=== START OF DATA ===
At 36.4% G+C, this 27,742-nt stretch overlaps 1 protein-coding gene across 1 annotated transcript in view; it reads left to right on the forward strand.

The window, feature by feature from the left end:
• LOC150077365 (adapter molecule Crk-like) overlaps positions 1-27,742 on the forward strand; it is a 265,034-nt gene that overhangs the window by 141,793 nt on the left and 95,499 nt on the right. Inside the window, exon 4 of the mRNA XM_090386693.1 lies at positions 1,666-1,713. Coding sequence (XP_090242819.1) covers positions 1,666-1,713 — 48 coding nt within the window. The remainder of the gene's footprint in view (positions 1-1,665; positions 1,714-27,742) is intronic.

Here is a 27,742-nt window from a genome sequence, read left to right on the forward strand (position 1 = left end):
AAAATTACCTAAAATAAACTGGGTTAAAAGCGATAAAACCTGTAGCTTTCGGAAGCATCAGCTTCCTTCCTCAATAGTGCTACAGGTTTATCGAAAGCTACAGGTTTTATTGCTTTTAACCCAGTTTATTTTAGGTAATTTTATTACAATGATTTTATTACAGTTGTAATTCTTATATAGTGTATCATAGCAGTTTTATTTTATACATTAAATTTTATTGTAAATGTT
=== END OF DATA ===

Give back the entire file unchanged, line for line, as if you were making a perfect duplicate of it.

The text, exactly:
At 36.4% G+C, this 27,742-nt stretch overlaps 1 protein-coding gene across 1 annotated transcript in view; it reads left to right on the forward strand.

The window, feature by feature from the left end:
• LOC150077365 (adapter molecule Crk-like) overlaps positions 1-27,742 on the forward strand; it is a 265,034-nt gene that overhangs the window by 141,793 nt on the left and 95,499 nt on the right. Inside the window, exon 4 of the mRNA XM_090386693.1 lies at positions 1,666-1,713. Coding sequence (XP_090242819.1) covers positions 1,666-1,713 — 48 coding nt within the window. The remainder of the gene's footprint in view (positions 1-1,665; positions 1,714-27,742) is intronic.

Here is a 27,742-nt window from a genome sequence, read left to right on the forward strand (position 1 = left end):
AAAATTACCTAAAATAAACTGGGTTAAAAGCGATAAAACCTGTAGCTTTCGGAAGCATCAGCTTCCTTCCTCAATAGTGCTACAGGTTTATCGAAAGCTACAGGTTTTATTGCTTTTAACCCAGTTTATTTTAGGTAATTTTATTACAATGATTTTATTACAGTTGTAATTCTTATATAGTGTATCATAGCAGTTTTATTTTATACATTAAATTTTATTGTAAATGTT